Current issues of ACP Journal Club are published in Annals of Internal Medicine


Risk stratification for patients having peripheral vascular surgery

ACP J Club. 1992 Sept-Oct;117:55. doi:10.7326/ACPJC-1992-117-2-055

Source Citation

Wong T, Detsky AS. Preoperative cardiac risk assessment for patients having peripheral vascular surgery. Ann Intern Med. 1992 May 1;116:743-53.



To evaluate the accuracy of clinical risk indexes, exercise stress testing, dipyridamole-thallium scanning, gated blood pool ejection fraction measurement, and electrocardiographic ST-segment monitoring in the preoperative cardiac risk stratification of patients having peripheral vascular surgery.

Data sources

All English-language studies published before August 1991 were identified using a MEDLINE search on the following keywords: vascular surgery, coronary disease, preoperative care, and postoperative complication. Bibliographies of identified articles were also reviewed.

Study selection

All clinical studies evaluating methods used for preoperative cardiac risk stratification of patients having peripheral vascular surgery.

Data extraction

Data extracted included the criteria for inclusion and exclusion of study patients, the techniques used for testing, the definitions of positive results, and the clinical outcomes. A Bayesian conceptual framework was used to determine the accuracy of the various stratification techniques.

Main results

The 3 clinical indexes (Goldman, Detsky, and Eagle) were limited by their inability to predict postoperative complications in patients with low or moderately low scores (low sensitivity). Exercise stress testing failed as a general screening test primarily because many patients (approximately 70%) failed to reach their target heart rate. A negative test result did not significantly lower post-test probability of cardiac complications (low sensitivity), particularly in patients with limited exercise tolerance. Recent studies suggest that resting gated blood pool scanning is not useful in risk stratification. Some studies suggest that absence of redistribution on dipyridamole-thallium scintigraphy rules out high-risk status; however, several recent reports challenge this finding. Perioperative ST-segment monitoring for ischemia shows promise for predicting cardiac risk, but recent data suggest that it may not be sensitive enough to identify patients at low risk.


Patients identified clinically to be at high risk for cardiac complications after peripheral vascular surgery are unlikely to benefit from further risk stratification. Dipyridamole-thallium scanning and ST-segment monitoring may be helpful in risk stratification for those patients with intermediate clinical risk, but are unreliable for those patients at low clinical risk.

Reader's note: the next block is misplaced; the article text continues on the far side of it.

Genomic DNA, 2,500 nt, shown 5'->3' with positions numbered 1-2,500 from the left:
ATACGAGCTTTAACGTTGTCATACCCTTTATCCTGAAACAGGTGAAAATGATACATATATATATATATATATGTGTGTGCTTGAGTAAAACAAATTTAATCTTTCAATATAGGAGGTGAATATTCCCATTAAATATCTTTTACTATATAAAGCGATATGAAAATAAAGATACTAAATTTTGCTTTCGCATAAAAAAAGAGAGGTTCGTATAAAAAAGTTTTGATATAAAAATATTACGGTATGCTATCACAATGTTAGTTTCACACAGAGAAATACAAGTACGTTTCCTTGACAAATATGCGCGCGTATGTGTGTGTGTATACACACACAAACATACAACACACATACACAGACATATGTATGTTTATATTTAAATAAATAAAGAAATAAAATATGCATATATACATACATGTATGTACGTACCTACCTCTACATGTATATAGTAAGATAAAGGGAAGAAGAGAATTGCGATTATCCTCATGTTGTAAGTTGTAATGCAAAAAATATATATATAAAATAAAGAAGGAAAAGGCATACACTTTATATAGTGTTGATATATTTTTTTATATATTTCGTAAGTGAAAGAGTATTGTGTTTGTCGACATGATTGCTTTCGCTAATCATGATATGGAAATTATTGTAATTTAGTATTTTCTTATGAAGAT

Source of funding: Health and Welfare Canada.

Address for article reprint: Dr. T. Wong, St. Boniface General Hospital, Department of Medicine, 5C, 409 Tache Avenue, Winnipeg, Manitoba R2H 2A6.


In the review by Wong and Detsky, exercise testing was found to have a limited role in preoperative cardiac risk assessment because patients requiring peripheral vascular surgery frequently cannot achieve the necessary workload. Left ventricular ejection fraction (gated blood pool scanning) was predictive of future events in only some studies. Dipyridamole-thallium imaging (especially semiquantitative) was predictive of perioperative cardiac events in many studies, although a recent study reported limited sensitivity (1). Electrocardiographic ischemia monitoring was predictive of future events in 4 of 5 studies. The heterogeneity of predictive accuracies of these tests may be a function of variation in how tests were done in various centers, in different patient populations, and in patient selection. Publication bias may also exist because studies reporting value from preoperative screening tests are more likely to be published than those studies showing negative results.

We suggest the following for the clinician's approach to preoperative risk assessment in peripheral vascular surgery patients: Stratify patients into low-, medium-, and highrisk groups based on clinical markers (2); for the medium- and high-risk groups, choose the noninvasive test most feasible for the patient. For those who cannot exercise, we prefer pharmacologic stress testing because semiquantitation may allow for the identification of patients with advanced coronary disease, especially left-main or 3-vessel disease (3). The very-high-risk patient needs individual consideration of the options: coronary angiography with possible bypass surgery first; peripheral vascular surgery with maximal perioperative medical therapy; or cancellation of peripheral vascular surgery. Finally, optimal perioperative care requires collaboration among the internist, the cardiologist, the anesthesiologist, and the surgeon.

Sumita D. Paul, MD, MPH
Kim A. Eagle, MD Massachusetts General Hospital Boston, Massachusetts